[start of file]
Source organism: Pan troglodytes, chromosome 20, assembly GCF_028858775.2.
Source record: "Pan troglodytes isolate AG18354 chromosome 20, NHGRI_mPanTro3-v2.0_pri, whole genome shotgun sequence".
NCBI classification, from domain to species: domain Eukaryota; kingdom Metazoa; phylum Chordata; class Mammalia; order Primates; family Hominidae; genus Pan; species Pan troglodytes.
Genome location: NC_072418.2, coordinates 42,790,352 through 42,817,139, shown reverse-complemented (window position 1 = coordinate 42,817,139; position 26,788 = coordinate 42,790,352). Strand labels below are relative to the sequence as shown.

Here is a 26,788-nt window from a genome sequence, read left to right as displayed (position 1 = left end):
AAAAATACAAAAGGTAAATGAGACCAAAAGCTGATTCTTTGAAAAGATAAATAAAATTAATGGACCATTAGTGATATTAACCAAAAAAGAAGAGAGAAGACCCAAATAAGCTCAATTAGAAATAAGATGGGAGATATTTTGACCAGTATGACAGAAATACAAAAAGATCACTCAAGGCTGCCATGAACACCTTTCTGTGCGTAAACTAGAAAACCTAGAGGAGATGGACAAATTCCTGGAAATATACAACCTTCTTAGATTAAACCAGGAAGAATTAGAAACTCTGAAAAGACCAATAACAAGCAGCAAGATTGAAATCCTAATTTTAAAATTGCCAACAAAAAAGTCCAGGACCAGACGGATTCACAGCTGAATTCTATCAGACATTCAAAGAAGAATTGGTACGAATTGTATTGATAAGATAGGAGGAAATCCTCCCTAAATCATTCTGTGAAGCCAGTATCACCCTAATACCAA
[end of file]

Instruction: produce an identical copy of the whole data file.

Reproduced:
Source organism: Pan troglodytes, chromosome 20, assembly GCF_028858775.2.
Source record: "Pan troglodytes isolate AG18354 chromosome 20, NHGRI_mPanTro3-v2.0_pri, whole genome shotgun sequence".
NCBI classification, from domain to species: domain Eukaryota; kingdom Metazoa; phylum Chordata; class Mammalia; order Primates; family Hominidae; genus Pan; species Pan troglodytes.
Genome location: NC_072418.2, coordinates 42,790,352 through 42,817,139, shown reverse-complemented (window position 1 = coordinate 42,817,139; position 26,788 = coordinate 42,790,352). Strand labels below are relative to the sequence as shown.

Here is a 26,788-nt window from a genome sequence, read left to right as displayed (position 1 = left end):
AAAAATACAAAAGGTAAATGAGACCAAAAGCTGATTCTTTGAAAAGATAAATAAAATTAATGGACCATTAGTGATATTAACCAAAAAAGAAGAGAGAAGACCCAAATAAGCTCAATTAGAAATAAGATGGGAGATATTTTGACCAGTATGACAGAAATACAAAAAGATCACTCAAGGCTGCCATGAACACCTTTCTGTGCGTAAACTAGAAAACCTAGAGGAGATGGACAAATTCCTGGAAATATACAACCTTCTTAGATTAAACCAGGAAGAATTAGAAACTCTGAAAAGACCAATAACAAGCAGCAAGATTGAAATCCTAATTTTAAAATTGCCAACAAAAAAGTCCAGGACCAGACGGATTCACAGCTGAATTCTATCAGACATTCAAAGAAGAATTGGTACGAATTGTATTGATAAGATAGGAGGAAATCCTCCCTAAATCATTCTGTGAAGCCAGTATCACCCTAATACCAA